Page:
My feelings can be a clue that my body needs some food, water, rest, or quiet. My feelings also can be a clue that my ego perception of the world has completely taken over my life at this instant. Am I angry, frustrated, aggravated, retaliatory, judgmental, or critical? That’s not the external stimulus at fault. That’s only my perception of that stimulus. Since my body cannot distinguish between actual or neutral events, my perception of those events, or some other total fantasy I concoct, it reacts equally to everything I think, perceive, and feel. I can drive my body into the ground if I don’t watch out. Trust me, it has happened many times. So, I am not what I feel. But if I’m not what I feel, then who am I?
Continued in Part 2 - I Am Not What I Think Nor What I Feel
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Sunday, June 17, 2012

Are Being Right, Being Happy, And Being Involved All In Conflict With Each Other?, Part 2

Continued from Part 1 
What are we to do when it appears that being right, being happy and being involved all seem to be in conflict? Part 2
It seems to me that my issue is about ownership or attachment, as friends at my ACIM meeting continually point out. When my judgment becomes clouded and confused or I find myself angry or frustrated, it’s generally because I am really attached to my perceived rightness or correctness of my personal position – my story; my “superior” experience; my truth; my intellectual beliefs. If I can forgive myself for my attachment to my story or idea, then I can continue to love others even as they seemingly ignore what I’ve shared.
But I do NOT stop sharing myself – honestly and completely!
Jesus ministered to human needs – hunger, sickness, impairment, poverty – because He loved, He cared, and He could. He ministered without judgment or expectations. He shared of Himself and it transformed those whom He touched (figuratively and literally).
Before getting frustrated, angry, or irritated – all signs to me of attachment and ego – I try desperately to stop and:
  • ·      Still my mind! (By this I do not try to stop the incessant monkey chatter within the universe that exists between my ears. I simply try to focus elsewhere as the chatter continues).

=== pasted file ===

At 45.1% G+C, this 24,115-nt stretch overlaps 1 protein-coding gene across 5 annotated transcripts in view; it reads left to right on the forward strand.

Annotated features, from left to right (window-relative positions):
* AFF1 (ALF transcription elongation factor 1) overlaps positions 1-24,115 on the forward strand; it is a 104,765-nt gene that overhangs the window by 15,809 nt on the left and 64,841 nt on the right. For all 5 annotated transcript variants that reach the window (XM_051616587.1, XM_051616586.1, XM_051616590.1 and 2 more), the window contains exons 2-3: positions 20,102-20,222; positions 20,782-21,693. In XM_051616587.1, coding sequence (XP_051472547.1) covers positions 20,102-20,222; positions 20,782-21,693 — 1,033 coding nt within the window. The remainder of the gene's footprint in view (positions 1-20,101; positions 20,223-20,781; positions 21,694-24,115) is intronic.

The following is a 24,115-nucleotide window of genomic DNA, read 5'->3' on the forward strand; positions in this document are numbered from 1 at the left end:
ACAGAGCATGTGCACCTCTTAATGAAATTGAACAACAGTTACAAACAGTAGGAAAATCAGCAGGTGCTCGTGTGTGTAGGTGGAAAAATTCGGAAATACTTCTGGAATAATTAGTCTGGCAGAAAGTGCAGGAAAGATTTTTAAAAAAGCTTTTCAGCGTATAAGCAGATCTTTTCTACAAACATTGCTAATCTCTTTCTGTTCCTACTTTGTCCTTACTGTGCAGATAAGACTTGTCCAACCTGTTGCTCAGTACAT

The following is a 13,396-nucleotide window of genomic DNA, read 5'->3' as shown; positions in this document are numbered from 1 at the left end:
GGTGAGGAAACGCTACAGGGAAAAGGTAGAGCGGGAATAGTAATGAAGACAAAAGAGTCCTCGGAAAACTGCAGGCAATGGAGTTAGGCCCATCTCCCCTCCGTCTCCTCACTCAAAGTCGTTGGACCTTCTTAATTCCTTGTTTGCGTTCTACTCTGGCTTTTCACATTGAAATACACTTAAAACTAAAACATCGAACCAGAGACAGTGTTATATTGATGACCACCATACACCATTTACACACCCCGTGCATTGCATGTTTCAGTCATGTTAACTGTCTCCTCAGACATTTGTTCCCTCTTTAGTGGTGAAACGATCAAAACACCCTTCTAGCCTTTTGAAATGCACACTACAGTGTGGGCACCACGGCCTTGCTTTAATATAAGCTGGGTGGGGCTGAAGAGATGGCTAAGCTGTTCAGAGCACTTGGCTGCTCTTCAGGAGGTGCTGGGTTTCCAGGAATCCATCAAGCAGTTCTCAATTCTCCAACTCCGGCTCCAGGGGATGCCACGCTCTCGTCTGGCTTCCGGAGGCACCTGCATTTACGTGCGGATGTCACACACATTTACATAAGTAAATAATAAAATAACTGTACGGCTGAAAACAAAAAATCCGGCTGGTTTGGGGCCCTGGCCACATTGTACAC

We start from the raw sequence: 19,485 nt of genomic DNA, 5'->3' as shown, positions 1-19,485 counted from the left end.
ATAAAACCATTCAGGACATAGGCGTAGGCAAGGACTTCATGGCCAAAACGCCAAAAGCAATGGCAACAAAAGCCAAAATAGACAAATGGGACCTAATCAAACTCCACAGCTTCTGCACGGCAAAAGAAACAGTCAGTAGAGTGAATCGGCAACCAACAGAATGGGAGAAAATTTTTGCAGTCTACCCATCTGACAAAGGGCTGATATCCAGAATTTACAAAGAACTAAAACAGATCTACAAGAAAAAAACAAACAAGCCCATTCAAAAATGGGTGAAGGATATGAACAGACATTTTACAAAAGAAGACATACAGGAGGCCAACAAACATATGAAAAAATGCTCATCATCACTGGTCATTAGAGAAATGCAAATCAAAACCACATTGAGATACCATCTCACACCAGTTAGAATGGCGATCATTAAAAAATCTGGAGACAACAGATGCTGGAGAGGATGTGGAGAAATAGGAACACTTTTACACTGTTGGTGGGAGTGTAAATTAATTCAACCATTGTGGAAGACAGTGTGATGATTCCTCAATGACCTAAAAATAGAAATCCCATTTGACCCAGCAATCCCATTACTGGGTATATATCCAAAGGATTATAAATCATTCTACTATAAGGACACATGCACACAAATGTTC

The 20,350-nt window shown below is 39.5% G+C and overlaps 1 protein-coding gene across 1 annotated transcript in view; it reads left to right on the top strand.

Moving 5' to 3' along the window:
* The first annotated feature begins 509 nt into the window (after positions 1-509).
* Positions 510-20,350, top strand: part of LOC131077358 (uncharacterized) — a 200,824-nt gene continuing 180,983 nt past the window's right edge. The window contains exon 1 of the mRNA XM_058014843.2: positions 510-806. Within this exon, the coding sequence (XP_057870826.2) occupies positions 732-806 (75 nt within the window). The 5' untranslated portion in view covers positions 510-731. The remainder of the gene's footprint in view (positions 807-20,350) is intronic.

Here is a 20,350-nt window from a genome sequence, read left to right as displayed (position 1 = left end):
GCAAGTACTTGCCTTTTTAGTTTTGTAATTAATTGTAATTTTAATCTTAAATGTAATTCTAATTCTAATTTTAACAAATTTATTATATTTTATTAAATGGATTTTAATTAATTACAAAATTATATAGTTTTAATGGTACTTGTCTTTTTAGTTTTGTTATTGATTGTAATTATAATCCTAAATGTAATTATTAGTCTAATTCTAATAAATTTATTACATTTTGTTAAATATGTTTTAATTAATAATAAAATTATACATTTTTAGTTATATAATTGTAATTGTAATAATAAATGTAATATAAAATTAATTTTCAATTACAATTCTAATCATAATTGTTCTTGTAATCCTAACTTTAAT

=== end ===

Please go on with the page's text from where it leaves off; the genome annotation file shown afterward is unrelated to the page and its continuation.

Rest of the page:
• ·      Forgive me, my perceptions, and the behaviors or characteristics my perceptions have placed on others.
  • ·      Ask the Holy Spirit to provide me another way of looking at the situation – seeing the other as an extension of myself.

So, the line-in-the-sand I draw generally includes teaching. It certainly includes sharing myself. Hence, these messages. It includes accepting responsibility for my self and for those for whom I am responsible – e.g., students, those in a relationship I share, children, good citizenship, reducing my carbon footprint, being part of my environment not simply a user of Mother Gaia.
But my expectations, my own upbringing that laid the foundation of my sense of duty and justice and fairness, and my anticipations can get in my way. I need always to be aware of that. As I concluded last week’s message: “I don’t have to change someone. I don’t have to change things or events. I just have to keep my focus on me and my thoughts. That’s my perceived reality. If I am open, honest and willing, the Holy Spirit will change my perceptions. I can live with that.”
As always, thanks for listening and feel free to share this message with your friends, family, and those with whom you are walking your spiritual path.
#3 June, 2012

Are Being Right, Being Happy, And Being Involved All In Conflict With Each Other?

What are we to do when it appears that being right, being happy and being involved all seem to be in conflict? Part 1
Following last week’s message, “I Don’t Have To Be Right To Be At Peace” [Msg-2-June-2012] I received a pertinent question from a good friend and subscriber. She had been teaching a group of spiritualists for over 3 hours. In an email to me, she asks (and I quote):  “After a very successful 3 hours of teaching I was moved to talk about charlatans in the metaphysical field and how so many are seeking, even as Creflo Dollar [Note: An Evangelical minister who preaches that God’s salvation can be quantified as monetary success] has decided, and is teaching that we are Spiritual Beings having a human experience. I referenced Jim Jones and the kool-aid in his back pocket. I got shouted down that we are all one and if someone gets "taken or mislead" it is part of their path. I thought about that and just can't come to terms that we have no responsibility or due diligence … to warn and give signs to watch for….  We don't tell our children to cross the street without first teaching them to watch for traffic, or not to put their hand on a hot burner without educating them about hot burners. 
“…. Those experiences simply leave me wondering about the rose colored glasses and the ideal world that some are able to create for themselves.”
I have written before in these messages that there is always a conflict within me about the idea that … “We are to be IN this world without being OF this world.” Where I draw the line-in-the-sand between the two is not a once-and-it’s-done event. My line between being in, not of, this world can shift by the hour – depending on the situation, the event, and the people (including me). My perceptions shift that suddenly. I’m sure yours do, too.